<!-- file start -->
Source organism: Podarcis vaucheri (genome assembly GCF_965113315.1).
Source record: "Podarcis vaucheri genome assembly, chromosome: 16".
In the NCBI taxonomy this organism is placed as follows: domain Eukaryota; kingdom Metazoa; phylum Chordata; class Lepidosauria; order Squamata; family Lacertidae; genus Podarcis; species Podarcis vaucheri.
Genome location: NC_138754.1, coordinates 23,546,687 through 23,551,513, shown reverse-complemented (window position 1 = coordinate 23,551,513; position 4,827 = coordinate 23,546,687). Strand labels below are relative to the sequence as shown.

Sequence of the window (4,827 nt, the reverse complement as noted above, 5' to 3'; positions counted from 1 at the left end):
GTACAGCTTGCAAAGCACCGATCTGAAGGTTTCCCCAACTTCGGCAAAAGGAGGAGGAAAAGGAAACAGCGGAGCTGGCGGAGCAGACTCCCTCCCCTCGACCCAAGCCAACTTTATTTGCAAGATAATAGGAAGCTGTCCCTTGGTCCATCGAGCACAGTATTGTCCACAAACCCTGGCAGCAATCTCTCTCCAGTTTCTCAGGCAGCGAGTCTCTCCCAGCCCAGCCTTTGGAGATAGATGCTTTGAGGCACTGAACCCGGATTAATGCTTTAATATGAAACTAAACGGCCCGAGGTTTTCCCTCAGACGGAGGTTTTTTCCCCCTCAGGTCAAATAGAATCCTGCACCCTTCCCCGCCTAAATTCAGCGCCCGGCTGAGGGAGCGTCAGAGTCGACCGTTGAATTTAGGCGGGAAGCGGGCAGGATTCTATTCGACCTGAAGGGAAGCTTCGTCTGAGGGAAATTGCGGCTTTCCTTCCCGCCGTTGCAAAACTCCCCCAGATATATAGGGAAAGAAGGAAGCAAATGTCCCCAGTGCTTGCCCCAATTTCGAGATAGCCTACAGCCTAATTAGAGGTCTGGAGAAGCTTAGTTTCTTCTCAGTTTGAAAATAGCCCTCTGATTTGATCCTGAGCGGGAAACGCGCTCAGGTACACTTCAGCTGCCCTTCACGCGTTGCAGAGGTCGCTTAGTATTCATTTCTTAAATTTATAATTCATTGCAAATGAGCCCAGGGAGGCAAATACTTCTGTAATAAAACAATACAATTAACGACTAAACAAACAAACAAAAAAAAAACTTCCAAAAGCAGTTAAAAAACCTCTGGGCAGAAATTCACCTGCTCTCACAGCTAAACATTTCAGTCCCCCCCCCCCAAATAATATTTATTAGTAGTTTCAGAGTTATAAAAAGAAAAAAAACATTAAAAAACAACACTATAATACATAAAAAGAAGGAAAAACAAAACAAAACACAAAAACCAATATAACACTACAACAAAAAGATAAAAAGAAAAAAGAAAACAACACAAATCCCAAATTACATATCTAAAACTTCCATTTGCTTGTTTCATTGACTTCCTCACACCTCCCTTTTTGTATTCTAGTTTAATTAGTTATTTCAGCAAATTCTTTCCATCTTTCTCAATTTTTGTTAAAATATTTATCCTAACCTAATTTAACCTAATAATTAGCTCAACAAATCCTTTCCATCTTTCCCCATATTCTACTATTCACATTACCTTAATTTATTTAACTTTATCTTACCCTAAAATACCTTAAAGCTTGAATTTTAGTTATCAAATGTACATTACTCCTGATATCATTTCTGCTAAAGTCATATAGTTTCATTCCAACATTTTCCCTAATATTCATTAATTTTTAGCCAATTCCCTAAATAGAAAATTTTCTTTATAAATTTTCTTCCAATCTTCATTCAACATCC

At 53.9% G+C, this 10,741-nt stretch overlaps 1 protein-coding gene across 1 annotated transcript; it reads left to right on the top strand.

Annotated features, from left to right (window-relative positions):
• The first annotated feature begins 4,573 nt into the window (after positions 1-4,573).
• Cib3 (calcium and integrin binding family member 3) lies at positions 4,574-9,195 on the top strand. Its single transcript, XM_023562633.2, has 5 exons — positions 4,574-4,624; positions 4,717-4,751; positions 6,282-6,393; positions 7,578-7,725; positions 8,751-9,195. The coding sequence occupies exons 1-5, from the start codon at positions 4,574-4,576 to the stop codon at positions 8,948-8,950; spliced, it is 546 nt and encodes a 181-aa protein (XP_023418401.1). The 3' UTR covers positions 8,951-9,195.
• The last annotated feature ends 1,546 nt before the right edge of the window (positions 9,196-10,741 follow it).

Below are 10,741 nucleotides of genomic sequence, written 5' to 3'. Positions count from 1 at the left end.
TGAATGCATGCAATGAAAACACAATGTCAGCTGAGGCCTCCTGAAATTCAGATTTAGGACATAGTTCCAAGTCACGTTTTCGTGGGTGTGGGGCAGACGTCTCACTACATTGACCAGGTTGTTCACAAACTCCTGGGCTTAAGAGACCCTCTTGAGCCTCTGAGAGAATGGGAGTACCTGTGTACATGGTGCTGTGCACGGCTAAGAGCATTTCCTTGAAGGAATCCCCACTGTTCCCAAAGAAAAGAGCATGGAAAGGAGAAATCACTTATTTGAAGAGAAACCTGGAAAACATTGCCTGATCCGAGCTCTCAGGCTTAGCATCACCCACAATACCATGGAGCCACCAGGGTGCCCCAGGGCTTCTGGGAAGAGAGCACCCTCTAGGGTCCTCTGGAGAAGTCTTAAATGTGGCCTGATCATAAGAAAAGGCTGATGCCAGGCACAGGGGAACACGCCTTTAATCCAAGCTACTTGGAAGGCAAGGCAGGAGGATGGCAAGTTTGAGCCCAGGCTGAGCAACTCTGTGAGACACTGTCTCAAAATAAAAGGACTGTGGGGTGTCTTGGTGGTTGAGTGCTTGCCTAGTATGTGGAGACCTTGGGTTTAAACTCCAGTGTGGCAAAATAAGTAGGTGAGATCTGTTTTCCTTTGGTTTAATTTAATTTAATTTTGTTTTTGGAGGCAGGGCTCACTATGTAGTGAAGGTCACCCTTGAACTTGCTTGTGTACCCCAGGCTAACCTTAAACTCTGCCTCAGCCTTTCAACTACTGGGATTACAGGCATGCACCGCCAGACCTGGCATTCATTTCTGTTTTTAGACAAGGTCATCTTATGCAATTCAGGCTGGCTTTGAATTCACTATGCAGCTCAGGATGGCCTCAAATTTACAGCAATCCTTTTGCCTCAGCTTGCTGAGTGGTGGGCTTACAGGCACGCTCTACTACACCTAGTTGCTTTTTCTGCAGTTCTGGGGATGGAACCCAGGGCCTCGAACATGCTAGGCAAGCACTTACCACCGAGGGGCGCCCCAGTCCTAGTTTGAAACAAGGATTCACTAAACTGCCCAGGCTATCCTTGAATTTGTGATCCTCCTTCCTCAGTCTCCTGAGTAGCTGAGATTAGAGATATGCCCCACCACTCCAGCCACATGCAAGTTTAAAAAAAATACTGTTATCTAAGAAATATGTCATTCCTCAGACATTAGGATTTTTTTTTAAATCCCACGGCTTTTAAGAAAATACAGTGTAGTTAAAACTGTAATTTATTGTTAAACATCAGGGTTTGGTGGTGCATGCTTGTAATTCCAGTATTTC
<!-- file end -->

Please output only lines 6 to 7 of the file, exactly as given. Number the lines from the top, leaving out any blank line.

GTACAGCTTGCAAAGCACCGATCTGAAGGTTTCCCCAACTTCGGCAAAAGGAGGAGGAAAAGGAAACAGCGGAGCTGGCGGAGCAGACTCCCTCCCCTCGACCCAAGCCAACTTTATTTGCAAGATAATAGGAAGCTGTCCCTTGGTCCATCGAGCACAGTATTGTCCACAAACCCTGGCAGCAATCTCTCTCCAGTTTCTCAGGCAGCGAGTCTCTCCCAGCCCAGCCTTTGGAGATAGATGCTTTGAGGCACTGAACCCGGATTAATGCTTTAATATGAAACTAAACGGCCCGAGGTTTTCCCTCAGACGGAGGTTTTTTCCCCCTCAGGTCAAATAGAATCCTGCACCCTTCCCCGCCTAAATTCAGCGCCCGGCTGAGGGAGCGTCAGAGTCGACCGTTGAATTTAGGCGGGAAGCGGGCAGGATTCTATTCGACCTGAAGGGAAGCTTCGTCTGAGGGAAATTGCGGCTTTCCTTCCCGCCGTTGCAAAACTCCCCCAGATATATAGGGAAAGAAGGAAGCAAATGTCCCCAGTGCTTGCCCCAATTTCGAGATAGCCTACAGCCTAATTAGAGGTCTGGAGAAGCTTAGTTTCTTCTCAGTTTGAAAATAGCCCTCTGATTTGATCCTGAGCGGGAAACGCGCTCAGGTACACTTCAGCTGCCCTTCACGCGTTGCAGAGGTCGCTTAGTATTCATTTCTTAAATTTATAATTCATTGCAAATGAGCCCAGGGAGGCAAATACTTCTGTAATAAAACAATACAATTAACGACTAAACAAACAAACAAAAAAAAAACTTCCAAAAGCAGTTAAAAAACCTCTGGGCAGAAATTCACCTGCTCTCACAGCTAAACATTTCAGTCCCCCCCCCCCAAATAATATTTATTAGTAGTTTCAGAGTTATAAAAAGAAAAAAAACATTAAAAAACAACACTATAATACATAAAAAGAAGGAAAAACAAAACAAAACACAAAAACCAATATAACACTACAACAAAAAGATAAAAAGAAAAAAGAAAACAACACAAATCCCAAATTACATATCTAAAACTTCCATTTGCTTGTTTCATTGACTTCCTCACACCTCCCTTTTTGTATTCTAGTTTAATTAGTTATTTCAGCAAATTCTTTCCATCTTTCTCAATTTTTGTTAAAATATTTATCCTAACCTAATTTAACCTAATAATTAGCTCAACAAATCCTTTCCATCTTTCCCCATATTCTACTATTCACATTACCTTAATTTATTTAACTTTATCTTACCCTAAAATACCTTAAAGCTTGAATTTTAGTTATCAAATGTACATTACTCCTGATATCATTTCTGCTAAAGTCATATAGTTTCATTCCAACATTTTCCCTAATATTCATTAATTTTTAGCCAATTCCCTAAATAGAAAATTTTCTTTATAAATTTTCTTCCAATCTTCATTCAACATCC

At 53.9% G+C, this 10,741-nt stretch overlaps 1 protein-coding gene across 1 annotated transcript; it reads left to right on the top strand.